India health care workers

Global markets skid after Wall St. rout over US virus cases surging; Another 1.5M laid-off US workers seek benefits

Global shares were lower after an overnight rout on Wall Street as investors were spooked by reports of rising coronavirus cases in the U.S.

The Dow Jones industrials lost more than 1,800 points, or nearly 7% in a retreat after more than two months of robust gains. Fear that a so-called “second wave,” is already coming has punctured bubbling optimism for a quick economic recovery. Yuri Kageyama reports from Tokyo.

U.S. Jobs: About 1.5 million laid-off workers applied for unemployment benefits last week, evidence that many Americans are still losing their jobs even as the economy appears to be slowly reopening and recovering. Though there has been a decline in applications for jobless aid since a peak in mid-March when the coronavirus struck hard, the pace of layoffs remains historically high, reports Christopher Rugaber.

Racial Bias: The field of economics is facing an upheaval, with African American scholars decrying bias in the profession and presenting evidence that leading journals have failed to publish sufficient research documenting racial inequalities, Josh Borak reports

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Indian capital’s crematoriums overwhelmed with virus dead; Alarming rise in US cases as states ease lockdowns

India’s morgues are filling with the dead and graveyards and crematoriums are overwhelmed.

As it has painfully been elsewhere in the world, the virus has made honoring those who have passed away in New Delhi a hurried affair, largely devoid of the rituals that give it meaning for mourners in their grief.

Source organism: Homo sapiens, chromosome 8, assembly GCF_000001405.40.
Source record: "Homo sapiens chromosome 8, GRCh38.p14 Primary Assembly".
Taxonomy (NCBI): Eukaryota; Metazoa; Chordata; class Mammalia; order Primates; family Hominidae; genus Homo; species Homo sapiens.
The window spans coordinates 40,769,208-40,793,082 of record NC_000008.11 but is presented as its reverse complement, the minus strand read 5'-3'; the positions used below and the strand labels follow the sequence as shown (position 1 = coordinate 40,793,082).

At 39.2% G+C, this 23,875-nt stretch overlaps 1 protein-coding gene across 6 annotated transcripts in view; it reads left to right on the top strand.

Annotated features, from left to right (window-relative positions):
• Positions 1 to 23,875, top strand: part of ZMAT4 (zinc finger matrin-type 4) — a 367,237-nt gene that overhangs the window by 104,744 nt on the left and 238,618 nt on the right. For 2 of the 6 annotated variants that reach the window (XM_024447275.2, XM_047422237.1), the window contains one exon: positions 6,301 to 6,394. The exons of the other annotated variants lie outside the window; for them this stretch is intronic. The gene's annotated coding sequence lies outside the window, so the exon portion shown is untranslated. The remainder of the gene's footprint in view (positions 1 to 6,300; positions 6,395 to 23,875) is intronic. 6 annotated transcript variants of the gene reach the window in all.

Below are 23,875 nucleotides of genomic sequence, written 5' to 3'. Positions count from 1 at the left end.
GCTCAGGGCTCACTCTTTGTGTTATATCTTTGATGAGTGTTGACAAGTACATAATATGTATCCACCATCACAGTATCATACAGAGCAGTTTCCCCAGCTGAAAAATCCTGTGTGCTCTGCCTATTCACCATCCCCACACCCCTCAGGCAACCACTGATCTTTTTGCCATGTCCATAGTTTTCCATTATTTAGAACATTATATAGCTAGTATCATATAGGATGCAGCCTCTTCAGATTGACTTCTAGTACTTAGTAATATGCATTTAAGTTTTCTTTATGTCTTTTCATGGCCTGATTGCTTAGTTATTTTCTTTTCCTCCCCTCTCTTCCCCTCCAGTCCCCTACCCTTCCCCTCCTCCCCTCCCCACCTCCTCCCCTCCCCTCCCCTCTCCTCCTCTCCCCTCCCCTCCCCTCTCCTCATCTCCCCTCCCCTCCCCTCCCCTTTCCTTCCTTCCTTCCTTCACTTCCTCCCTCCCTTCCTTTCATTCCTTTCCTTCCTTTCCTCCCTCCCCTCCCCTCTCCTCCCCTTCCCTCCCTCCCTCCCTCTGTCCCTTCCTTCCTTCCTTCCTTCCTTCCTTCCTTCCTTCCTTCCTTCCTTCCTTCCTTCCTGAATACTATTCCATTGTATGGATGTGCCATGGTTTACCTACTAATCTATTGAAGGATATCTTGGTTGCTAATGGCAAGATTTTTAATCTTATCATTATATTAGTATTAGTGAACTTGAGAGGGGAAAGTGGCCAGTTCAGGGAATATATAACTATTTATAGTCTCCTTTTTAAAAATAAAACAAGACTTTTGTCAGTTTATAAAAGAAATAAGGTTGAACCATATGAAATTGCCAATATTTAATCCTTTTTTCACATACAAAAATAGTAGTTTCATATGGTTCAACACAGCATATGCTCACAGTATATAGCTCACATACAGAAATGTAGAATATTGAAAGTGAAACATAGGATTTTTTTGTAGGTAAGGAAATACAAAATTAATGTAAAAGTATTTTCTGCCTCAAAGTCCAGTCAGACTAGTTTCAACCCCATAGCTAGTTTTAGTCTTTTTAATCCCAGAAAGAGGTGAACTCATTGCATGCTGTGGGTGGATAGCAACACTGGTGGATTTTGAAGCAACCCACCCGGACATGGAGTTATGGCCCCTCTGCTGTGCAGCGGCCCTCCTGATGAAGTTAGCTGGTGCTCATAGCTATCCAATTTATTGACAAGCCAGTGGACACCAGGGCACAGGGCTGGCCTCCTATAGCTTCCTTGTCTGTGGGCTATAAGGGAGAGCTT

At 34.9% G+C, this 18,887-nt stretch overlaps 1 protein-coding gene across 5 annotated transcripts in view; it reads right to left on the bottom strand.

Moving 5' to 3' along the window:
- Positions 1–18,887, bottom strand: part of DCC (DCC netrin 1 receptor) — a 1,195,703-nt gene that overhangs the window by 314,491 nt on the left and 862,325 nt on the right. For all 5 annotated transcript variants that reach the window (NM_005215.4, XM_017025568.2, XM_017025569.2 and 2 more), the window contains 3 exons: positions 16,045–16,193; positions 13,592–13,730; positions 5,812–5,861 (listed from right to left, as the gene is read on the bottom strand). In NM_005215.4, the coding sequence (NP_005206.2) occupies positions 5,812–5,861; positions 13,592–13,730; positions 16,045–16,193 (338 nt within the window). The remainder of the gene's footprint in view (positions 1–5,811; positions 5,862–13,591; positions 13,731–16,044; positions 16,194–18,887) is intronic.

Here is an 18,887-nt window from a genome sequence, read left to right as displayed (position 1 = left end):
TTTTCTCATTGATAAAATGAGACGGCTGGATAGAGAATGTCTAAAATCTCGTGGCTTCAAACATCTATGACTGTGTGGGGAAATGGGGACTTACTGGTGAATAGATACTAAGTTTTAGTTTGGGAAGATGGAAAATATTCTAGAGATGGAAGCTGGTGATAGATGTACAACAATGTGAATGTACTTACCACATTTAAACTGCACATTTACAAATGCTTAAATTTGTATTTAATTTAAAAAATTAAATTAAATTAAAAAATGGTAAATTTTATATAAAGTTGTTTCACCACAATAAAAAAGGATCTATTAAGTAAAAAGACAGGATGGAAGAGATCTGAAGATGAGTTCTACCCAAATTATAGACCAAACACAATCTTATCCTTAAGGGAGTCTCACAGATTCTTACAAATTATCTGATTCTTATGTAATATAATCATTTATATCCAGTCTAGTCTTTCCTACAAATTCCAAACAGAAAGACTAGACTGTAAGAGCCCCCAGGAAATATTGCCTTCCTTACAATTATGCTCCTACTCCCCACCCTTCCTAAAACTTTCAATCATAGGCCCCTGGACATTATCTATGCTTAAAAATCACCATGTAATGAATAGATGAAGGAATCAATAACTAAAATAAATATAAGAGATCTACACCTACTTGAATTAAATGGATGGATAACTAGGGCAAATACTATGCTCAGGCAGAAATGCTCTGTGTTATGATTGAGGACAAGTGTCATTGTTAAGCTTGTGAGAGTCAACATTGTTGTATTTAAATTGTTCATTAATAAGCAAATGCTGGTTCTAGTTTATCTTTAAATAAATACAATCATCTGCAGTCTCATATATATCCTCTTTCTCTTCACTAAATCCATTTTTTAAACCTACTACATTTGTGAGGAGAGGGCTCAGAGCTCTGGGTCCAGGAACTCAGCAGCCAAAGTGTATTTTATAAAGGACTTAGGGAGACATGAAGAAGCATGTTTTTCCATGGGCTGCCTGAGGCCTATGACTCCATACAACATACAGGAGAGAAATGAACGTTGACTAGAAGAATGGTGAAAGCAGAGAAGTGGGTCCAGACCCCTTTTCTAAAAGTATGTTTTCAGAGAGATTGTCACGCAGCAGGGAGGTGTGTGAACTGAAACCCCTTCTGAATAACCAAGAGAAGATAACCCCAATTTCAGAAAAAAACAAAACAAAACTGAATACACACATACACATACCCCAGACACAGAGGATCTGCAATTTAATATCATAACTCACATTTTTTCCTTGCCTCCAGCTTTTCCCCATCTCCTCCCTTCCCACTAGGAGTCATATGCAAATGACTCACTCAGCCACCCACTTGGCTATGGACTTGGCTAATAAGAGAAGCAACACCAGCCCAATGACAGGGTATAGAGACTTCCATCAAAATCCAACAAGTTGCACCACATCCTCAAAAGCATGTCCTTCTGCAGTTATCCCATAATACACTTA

All one man could do was place his mother’s wrapped corpse on a wooden pyre and along with a handful of relatives watch it burn, reports Sheikh Saaliq from New Delhi. “I never thought I would watch my mother go like this,” the grieving man said.

The capital has officially reported close to 1,100 deaths from the coronavirus, but cemeteries and crematoriums in the city say the actual number is several hundred higher.

US Infections: States are rolling back lockdowns, but the coronavirus isn’t done with America. Cases are rising in nearly half the states, according to an AP analysis, a worrying trend that could intensify as people return to work and venture out during the summer, reports Mike Stobbe.

Blood of the Recovered: Scientists are beginning a new study to tell if the blood plasma of COVID-19 survivors might help prevent infection in the first place. Doctors already are using survivor plasma as a treatment for many hospitalized patients, even as research still is underway to tell if it really works, reports AP medical writer Lauran Neergaard. The plasma harbors virus-fighting antibodies.

More from AP’s Global and U.S. teams:

  • White House: President Trump is back to business as usual three months after bowing to the realities of a pandemic that put large swaths of life on pause. But Trump’s campaign is again scheduling mass arena rallies, and he is back to spending summer weekends at his New Jersey golf club even as a model cited by the White House projects tens of thousands of more deaths by the end of September.
  • Syria’s Meltdown: The war-ravaged nation is crumbling under the weight of years-long Western sanctions, government corruption and infighting, the pandemic and an economic downslide made worse by the financial crisis in Lebanon, Syria’s main link to the outside world.
  • Argentina’s Woes: The percentage of Argentines in poverty could reach as high as 45% this year as the pandemic worsens already grave economic problems.
  • US Farmworkers Town: Among the numerous rural areas across the U.S. that have recently experienced outbreaks are migrant farmworker communities in Florida.